The Monte Carlo Method

A recent post on Twitter contained a probability challenge:


I’ve fallen in love with the Monte Carlo method of using computers to simulate repeated random experiments. It’s a great way to get to the heart of what’s happening in a probability problem. It’s like being able to flip a coin or roll a die a million times using a computer. I went to work modeling the situation in Python:

from random import random

N_TRIALS = 1000000

trialList = [] #empty list for all the trials
for i in range(N_TRIALS):
    trial = [] # single Trial
    randA = random() #generate a couple of random numbers
    randB = random()
    if randA <= 0.2: #if A is successful:
        trial.append(1) #add it to the trial
    if randB <= 0.3: #same with B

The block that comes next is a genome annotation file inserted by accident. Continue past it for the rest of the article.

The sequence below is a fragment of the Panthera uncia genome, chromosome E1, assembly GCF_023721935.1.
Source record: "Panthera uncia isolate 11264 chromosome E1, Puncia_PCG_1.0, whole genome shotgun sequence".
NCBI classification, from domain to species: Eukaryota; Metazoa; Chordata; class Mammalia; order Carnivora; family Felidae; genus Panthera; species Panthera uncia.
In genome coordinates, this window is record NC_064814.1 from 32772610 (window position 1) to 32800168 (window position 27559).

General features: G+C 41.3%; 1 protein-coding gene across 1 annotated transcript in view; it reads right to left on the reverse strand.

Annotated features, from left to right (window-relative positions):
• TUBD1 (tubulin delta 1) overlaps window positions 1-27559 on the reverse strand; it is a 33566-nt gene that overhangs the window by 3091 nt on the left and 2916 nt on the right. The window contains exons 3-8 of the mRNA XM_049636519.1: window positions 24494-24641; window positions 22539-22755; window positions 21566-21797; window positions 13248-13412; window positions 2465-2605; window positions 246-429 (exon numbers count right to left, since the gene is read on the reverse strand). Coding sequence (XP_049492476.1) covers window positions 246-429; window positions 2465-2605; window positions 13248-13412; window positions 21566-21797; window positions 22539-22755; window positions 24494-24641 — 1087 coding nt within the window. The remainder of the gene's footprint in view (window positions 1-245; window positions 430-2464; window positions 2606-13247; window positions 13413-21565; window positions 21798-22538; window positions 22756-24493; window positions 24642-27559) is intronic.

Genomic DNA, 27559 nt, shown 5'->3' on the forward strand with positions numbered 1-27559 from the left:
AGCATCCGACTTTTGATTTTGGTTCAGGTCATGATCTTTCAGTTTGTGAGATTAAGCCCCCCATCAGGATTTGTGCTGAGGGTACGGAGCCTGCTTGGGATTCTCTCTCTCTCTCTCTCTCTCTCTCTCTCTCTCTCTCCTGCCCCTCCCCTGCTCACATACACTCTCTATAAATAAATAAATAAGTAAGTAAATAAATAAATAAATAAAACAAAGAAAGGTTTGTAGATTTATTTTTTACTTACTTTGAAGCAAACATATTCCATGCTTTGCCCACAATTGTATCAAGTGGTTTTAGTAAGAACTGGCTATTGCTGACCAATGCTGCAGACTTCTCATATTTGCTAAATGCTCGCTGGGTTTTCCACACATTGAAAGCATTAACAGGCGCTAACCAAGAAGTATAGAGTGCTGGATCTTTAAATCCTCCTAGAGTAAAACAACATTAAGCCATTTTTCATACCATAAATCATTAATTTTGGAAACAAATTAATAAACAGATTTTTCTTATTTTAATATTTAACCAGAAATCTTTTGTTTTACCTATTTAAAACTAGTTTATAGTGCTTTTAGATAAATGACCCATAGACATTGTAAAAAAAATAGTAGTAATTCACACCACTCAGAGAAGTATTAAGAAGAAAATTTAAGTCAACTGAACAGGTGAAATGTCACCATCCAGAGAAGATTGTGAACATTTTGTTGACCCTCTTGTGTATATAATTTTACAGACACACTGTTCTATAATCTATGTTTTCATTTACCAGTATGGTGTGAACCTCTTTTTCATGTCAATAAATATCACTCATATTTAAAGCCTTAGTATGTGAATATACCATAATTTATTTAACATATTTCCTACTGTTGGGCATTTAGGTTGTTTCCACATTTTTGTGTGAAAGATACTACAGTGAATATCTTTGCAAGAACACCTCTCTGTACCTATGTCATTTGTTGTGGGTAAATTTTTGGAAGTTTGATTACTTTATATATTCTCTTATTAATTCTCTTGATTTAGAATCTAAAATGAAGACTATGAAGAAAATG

#so that's going to be like [1,0] or [1,1] for example
    trialList.append(trial) #add the trial to the trialList

So now we’ll have a million random trials. We’ll check for the ones in which A succeeded but B didn’t and so on. Now all we have to do is check for each possibility and we should get close to the real probability:

As = 0 #number of times A occurs
Bs = 0 #number of times B occurs
Cs = 0 #at least 1 of A or B
Ds = 0 #exactly 1 of A or B
A_given_D = 0
B_given_D = 0

#iterate over trialList and sum up the scores
for trial in trialList:
    if trial[0]: #[1,0] or [1,1]
        As += 1
    if trial[1]: #[0,1] or [1,1]
        Bs += 1
    if 1 in trial: #[0,1],[1,0] or [1,1]
        Cs += 1
    if sum(trial) == 1: #[0,1] or [1,0]
        Ds += 1
        if trial[0]: #[1,0] 
            A_given_D += 1
        if trial[1]: #[0,1]
            B_given_D += 1


#print the results

print("P(Exactly 1):",P_D)

The outcome is given below. The Center of Math posted the answers and mine came very close!

P(A): 0.1994
P(B): 0.2996
P(C): 0.4393
P(Exactly 1): 0.3794
P(A|D): 0.3679
P(B|D): 0.6320